Taking Care of the Caregiver

Apr 18, 2013
Tagged with: Taking Care of the Caregiver

 You yourself, as much as anybody in the entire universe deserve your love and affection.

                                                                                                                                    ~Buddha

Caregivers are among the true heroes of the world. If you’ve taken on that crucial role for a family member, friend, or as a paid position caring for someone whose disability or illness prevents self-care, you work extraordinarily hard—so hard that you may be neglecting your own self-care, which means…

You’re navigating a slippery slope that has the potential to put not one, but two people (and maybe more!) in an unhealthy situation. It’s likely you place your well-being at risk by your desire or need to help others, which can result in your inability to be an effective caregiver. Some would say you’re “launching ammunition into your own metatarsals.” It doesn’t make sense to care for someone else at your own expense when you can do both brilliantly!

  • Get Help If You Need It

Unless you wear a red cape and there’s an S on your chest, stop the struggle, especially if it’s a recurring task you face frequently. Ask for help. Find a person or a product that can make those tasks easier. From time to time, get someone to fill in for you for a morning or afternoon, so you get a little “me” time. You’ve earned it. You deserve it. And you probably need it.

  • Take Care of Yourself

Schedule time regularly to exercise and take breaks. Eat a balanced diet, and don’t feel like you have to rush through meals.  Experts at caregiving should know better than anyone how to take care of themselves. Save some of that TLC for yourself!

  • Manage Stress

Whatever it takes—yoga, yoga breathing, meditation, a hot bath, exercise, play a video game, eat some chocolate, cuddle a pet, listen to music, take an occasional three-day get away from your daily routine, and watch or read something funny—anything that makes you laugh!

  • Roll with the Punches

Expect nothing. Be ready for anything. Life doesn’t always follow our lead. When something problematic happens unexpectedly, take a breath before you react. Someone once said “You’ll never know how strong you are until being strong is the only choice.” As a caregiver, you have to be strong every day. If something comes along that you can’t handle, read the top bullet again.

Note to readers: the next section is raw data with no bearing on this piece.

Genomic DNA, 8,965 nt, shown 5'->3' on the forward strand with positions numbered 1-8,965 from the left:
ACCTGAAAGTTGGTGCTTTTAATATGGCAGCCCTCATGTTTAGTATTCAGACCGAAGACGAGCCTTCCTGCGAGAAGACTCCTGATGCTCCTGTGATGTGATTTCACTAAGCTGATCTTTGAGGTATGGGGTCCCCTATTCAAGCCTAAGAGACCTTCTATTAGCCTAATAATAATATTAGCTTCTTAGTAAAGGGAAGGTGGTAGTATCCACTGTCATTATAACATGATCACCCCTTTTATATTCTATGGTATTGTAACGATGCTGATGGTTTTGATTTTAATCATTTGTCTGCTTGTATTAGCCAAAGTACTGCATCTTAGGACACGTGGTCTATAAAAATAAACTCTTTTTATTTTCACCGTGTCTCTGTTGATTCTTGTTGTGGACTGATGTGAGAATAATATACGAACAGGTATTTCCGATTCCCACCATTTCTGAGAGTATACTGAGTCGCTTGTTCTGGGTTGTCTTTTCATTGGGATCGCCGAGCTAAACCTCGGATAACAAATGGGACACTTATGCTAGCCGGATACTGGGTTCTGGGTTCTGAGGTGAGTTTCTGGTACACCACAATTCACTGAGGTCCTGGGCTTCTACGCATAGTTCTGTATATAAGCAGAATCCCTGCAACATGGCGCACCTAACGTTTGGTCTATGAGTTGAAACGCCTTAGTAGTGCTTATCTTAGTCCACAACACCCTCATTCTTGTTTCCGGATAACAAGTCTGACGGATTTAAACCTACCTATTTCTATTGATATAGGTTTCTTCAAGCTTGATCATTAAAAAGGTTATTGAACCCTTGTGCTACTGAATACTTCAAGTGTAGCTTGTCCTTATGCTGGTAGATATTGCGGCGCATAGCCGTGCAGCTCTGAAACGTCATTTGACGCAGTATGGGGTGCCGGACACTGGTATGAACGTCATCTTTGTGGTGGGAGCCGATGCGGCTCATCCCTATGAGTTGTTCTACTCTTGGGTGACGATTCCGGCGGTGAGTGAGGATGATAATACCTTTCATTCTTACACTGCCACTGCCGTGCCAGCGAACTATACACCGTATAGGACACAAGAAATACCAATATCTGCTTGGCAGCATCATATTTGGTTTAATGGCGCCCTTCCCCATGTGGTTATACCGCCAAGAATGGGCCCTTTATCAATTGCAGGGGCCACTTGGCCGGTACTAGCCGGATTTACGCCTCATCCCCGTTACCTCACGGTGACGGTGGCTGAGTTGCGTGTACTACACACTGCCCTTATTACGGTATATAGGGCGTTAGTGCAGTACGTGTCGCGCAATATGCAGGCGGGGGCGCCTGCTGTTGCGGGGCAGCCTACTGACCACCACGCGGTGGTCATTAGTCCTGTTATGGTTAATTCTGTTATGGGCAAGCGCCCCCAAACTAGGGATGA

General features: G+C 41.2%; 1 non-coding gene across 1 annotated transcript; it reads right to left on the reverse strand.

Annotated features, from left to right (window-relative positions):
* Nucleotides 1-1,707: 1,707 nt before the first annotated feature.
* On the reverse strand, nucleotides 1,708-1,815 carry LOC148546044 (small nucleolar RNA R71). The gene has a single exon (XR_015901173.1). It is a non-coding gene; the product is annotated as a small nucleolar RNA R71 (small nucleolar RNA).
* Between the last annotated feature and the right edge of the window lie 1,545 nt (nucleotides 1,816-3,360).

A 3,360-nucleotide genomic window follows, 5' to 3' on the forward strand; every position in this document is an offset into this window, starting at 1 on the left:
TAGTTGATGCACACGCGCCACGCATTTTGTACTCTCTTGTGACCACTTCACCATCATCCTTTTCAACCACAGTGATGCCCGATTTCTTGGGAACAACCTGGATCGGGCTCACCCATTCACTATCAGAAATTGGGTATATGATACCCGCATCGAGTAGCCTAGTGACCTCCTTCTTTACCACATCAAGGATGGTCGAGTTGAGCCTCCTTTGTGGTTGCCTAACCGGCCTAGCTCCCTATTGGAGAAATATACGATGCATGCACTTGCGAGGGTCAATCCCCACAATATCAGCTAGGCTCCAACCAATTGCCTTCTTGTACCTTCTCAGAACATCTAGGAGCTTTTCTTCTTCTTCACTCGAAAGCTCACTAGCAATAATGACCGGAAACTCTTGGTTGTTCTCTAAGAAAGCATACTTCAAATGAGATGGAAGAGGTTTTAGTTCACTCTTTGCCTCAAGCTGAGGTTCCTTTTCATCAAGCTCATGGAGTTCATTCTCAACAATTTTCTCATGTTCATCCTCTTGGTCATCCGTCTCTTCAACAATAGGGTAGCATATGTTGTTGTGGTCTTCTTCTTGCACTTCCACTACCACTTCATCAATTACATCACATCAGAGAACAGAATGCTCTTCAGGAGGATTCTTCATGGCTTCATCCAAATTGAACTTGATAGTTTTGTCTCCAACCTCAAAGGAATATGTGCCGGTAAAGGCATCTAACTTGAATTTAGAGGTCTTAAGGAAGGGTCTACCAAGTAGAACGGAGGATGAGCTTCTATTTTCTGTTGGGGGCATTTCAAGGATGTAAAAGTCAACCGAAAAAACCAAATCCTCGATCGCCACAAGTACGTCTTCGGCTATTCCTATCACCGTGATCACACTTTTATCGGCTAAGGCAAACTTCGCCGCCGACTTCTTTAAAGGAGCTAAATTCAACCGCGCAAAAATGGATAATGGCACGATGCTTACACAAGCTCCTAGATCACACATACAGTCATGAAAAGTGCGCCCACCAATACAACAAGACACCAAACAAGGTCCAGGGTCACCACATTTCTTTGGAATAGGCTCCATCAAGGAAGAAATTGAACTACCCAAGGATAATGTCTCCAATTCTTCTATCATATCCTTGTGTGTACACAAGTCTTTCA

• Feel Good About What You’re Doing

If the secret to being happy is doing things for other people, you should be among the happiest people on earth. Yes, it’s difficult, exhausting, backbreaking, maddening, saddening, frustrating, sometimes anxious, often thankless, always with you…and priceless. Take a moment to think about where the world—and someone you love—would be without you and people like you. Keep the reasons why you spend every day caring close to your heart. Admire, respect, appreciate and love yourself for what you do as much as the people around you do, and feeling good about yourself should become second nature.

  • Regular Doctor Visits

This recommendation doesn’t require much explanation. Get thyself to a doctor regularly, and especially when your body tells you something is wrong. Don’t wait until you need a caregiver of your own.

  • Find Ways to Make Your Job Easier

Stay organized with a list of names and phone numbers for neighbors, nearby friends, doctors, pharmacists, and anyone you’d need to contact in an emergency. Consider joining a support group—you’ll get great tips on coping from other caregivers and, perhaps, strike up relationships with experienced individuals who can help you out from time to time. If you care for a person who uses a wheelchair, think about purchasing or renting a wheelchair van to make travel (doctor’s appointments, running errands, etc.) incredibly easier. Delegate household chores to other members of your family or hire someone if it’s within your budget.

  • Know Your Limits

Be sensible about how much of your time and yourself you can give, and make sure everyone—family members, doctors, and anyone else involved—is aware of your limitations. An “S” on your chest means nothing when kryptonite is around.

  • Consider Respite Care

Respite care is essentially care for the caregiver.  Have another experienced caregiver or a capable family member come in for as little as a few hours a week so you can run errands or a few weeks during the year so you can take a well-deserved vacation. Here’s where your participation in a support group might come in handy. Restore your energy, ease stress, and keep your life in balance.

  • Get Enough Sleep

This is another recommendation that doesn’t require clarification. You may not require eight hours a day, but get as much as you need. Falling asleep on the job can be, let’s say, counterproductive and downright dangerous. Zzzzzzzzzz!

From those of us who watch and wonder how you do it, thank you. For everyone’s sake, please take care of yourself.

Author: Susan Hawkins